State News

Vermont remains one of safest states in nation

Vermont continues its safety streak to remain one of the safest states in the nation, according to research firm SafeWise. The Green Mountain State beats national rates for both violent and property crime. Vermont comes in with 2.07 violent crimes per 1,000 – half the national rate of 4.49. And the safest cities did even better – each of them saw fewer than 1.50 violent crimes per 1,000 citizens.

The strong safety record continues when you look at property crimes across the state. Vermont had 19.89 incidents per 1,000, compared to 27.11 nationwide.

70 percent of this year’s cities are repeats – Shelburne and Middlebury traded places this year to make Shelburne No. 1, with only one violent crime reported.

No murders were reported among the safest cities, and only three cities had any motor vehicle theft or arson.

Each safest city reported 25 or fewer total violent crimes, with 80 percent reporting 10 or fewer.

Property crime was under 18 incidents per 1,000 in every city.

Digital security is Vermont’s most concerning issue, as reported on the State of Safety study. In the past year, 28 percent reported a personal experience with digital security (versus 24 percent nationwide).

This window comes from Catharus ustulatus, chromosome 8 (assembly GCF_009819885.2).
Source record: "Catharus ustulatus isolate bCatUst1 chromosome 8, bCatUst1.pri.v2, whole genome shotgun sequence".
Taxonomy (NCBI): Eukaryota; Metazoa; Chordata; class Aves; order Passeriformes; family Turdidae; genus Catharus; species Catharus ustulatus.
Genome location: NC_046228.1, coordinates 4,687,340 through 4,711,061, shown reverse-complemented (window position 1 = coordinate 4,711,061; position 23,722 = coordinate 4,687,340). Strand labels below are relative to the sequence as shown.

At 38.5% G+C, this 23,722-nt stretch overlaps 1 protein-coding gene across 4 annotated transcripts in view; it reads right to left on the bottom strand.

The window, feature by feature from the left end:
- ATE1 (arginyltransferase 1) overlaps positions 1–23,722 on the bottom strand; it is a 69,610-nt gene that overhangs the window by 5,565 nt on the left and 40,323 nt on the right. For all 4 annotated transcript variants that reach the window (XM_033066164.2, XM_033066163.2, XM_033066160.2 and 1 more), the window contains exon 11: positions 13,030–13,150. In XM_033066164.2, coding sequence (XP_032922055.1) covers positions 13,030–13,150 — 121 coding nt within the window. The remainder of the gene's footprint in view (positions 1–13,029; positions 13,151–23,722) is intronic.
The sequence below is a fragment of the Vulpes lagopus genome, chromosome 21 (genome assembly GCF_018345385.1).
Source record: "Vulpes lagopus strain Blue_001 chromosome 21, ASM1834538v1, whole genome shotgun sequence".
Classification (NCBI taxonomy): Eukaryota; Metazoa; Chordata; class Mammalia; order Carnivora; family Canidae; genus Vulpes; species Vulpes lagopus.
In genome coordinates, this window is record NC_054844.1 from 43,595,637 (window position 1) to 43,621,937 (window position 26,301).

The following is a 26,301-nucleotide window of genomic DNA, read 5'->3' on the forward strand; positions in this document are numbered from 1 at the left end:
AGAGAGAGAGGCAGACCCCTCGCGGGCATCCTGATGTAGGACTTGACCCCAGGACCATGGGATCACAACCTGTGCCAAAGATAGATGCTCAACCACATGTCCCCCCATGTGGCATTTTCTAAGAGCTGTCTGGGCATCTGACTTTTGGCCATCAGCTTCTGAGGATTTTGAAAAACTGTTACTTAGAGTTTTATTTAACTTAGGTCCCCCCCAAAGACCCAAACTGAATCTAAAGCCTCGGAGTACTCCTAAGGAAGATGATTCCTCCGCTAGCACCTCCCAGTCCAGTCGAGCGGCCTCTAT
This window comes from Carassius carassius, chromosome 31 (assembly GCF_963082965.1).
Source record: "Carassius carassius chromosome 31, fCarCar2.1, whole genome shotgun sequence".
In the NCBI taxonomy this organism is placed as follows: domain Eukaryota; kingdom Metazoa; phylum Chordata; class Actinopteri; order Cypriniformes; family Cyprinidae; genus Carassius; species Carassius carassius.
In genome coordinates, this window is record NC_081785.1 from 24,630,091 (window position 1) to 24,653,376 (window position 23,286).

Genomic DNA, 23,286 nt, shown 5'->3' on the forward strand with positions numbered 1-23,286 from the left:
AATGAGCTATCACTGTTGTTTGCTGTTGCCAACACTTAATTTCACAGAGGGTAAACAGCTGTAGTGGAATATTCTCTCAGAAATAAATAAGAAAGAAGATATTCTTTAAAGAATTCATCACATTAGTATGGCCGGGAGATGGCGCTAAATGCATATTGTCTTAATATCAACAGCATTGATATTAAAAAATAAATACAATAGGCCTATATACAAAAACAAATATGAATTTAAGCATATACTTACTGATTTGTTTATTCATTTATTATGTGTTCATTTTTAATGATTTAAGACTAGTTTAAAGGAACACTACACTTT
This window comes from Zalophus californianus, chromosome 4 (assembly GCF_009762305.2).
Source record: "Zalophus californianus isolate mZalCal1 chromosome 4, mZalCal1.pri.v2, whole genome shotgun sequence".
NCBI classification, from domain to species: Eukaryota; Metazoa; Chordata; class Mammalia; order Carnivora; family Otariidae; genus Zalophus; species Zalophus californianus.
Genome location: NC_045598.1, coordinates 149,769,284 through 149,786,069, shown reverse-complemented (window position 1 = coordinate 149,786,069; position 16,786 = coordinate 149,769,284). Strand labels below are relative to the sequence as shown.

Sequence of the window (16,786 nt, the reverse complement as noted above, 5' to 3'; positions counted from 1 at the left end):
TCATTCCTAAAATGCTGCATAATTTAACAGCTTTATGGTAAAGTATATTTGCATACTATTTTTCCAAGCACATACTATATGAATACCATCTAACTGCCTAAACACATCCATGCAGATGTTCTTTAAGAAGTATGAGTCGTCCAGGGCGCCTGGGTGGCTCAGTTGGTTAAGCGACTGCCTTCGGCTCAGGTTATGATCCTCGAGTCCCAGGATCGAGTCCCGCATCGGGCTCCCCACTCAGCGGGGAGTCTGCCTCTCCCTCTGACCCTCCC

The top violent crime concern is robbery, but half the safest cities reported zero robberies. The biggest number reported was five each in Colchester and Essex.

Top 10 safest cities in Vermont

1. Shelburne

2. Middlebury

3. Williston

4. Milton

5. Essex

6. Randolph

7. Swanton

8. Morristown

9. Barre

10. Colchester

Rutland ranked 22nd,  behind Burlington at 19 and Brattleboro at 18. Springfield was 16 and Hartford 17. No other towns in Rutland or Windsor County were included in the report.

SafeWise relies on information that cities across the country report through the FBI Uniform Crime Reporting (UCR) program. Cities not listed could be due to incomplete UCR data or because a town doesn’t meet the population thresholds set for each state. SafeWise determines this threshold by identifying the median city population in each state and only reports on cities with populations above the median. This reduces the risk of outliers and lowers the likelihood of an extreme outlier skewing the data.

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